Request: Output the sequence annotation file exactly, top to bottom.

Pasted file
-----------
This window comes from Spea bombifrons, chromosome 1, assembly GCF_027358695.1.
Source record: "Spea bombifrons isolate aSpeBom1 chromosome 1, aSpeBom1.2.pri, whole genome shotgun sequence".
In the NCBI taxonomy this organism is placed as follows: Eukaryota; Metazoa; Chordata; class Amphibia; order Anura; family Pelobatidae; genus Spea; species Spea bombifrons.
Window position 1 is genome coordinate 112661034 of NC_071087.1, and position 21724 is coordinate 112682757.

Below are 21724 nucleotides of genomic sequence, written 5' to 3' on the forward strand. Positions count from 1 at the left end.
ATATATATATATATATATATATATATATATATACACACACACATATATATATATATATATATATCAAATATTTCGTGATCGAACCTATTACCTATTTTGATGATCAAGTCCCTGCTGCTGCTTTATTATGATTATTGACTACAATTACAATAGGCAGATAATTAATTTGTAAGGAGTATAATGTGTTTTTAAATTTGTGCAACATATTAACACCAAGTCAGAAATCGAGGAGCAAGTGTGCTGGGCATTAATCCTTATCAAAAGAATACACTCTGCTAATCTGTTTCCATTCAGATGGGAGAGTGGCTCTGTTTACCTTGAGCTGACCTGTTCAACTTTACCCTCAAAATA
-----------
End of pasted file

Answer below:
This window comes from Spea bombifrons, chromosome 1, assembly GCF_027358695.1.
Source record: "Spea bombifrons isolate aSpeBom1 chromosome 1, aSpeBom1.2.pri, whole genome shotgun sequence".
In the NCBI taxonomy this organism is placed as follows: Eukaryota; Metazoa; Chordata; class Amphibia; order Anura; family Pelobatidae; genus Spea; species Spea bombifrons.
Window position 1 is genome coordinate 112661034 of NC_071087.1, and position 21724 is coordinate 112682757.

Below are 21724 nucleotides of genomic sequence, written 5' to 3' on the forward strand. Positions count from 1 at the left end.
ATATATATATATATATATATATATATATATATACACACACACATATATATATATATATATATATCAAATATTTCGTGATCGAACCTATTACCTATTTTGATGATCAAGTCCCTGCTGCTGCTTTATTATGATTATTGACTACAATTACAATAGGCAGATAATTAATTTGTAAGGAGTATAATGTGTTTTTAAATTTGTGCAACATATTAACACCAAGTCAGAAATCGAGGAGCAAGTGTGCTGGGCATTAATCCTTATCAAAAGAATACACTCTGCTAATCTGTTTCCATTCAGATGGGAGAGTGGCTCTGTTTACCTTGAGCTGACCTGTTCAACTTTACCCTCAAAATA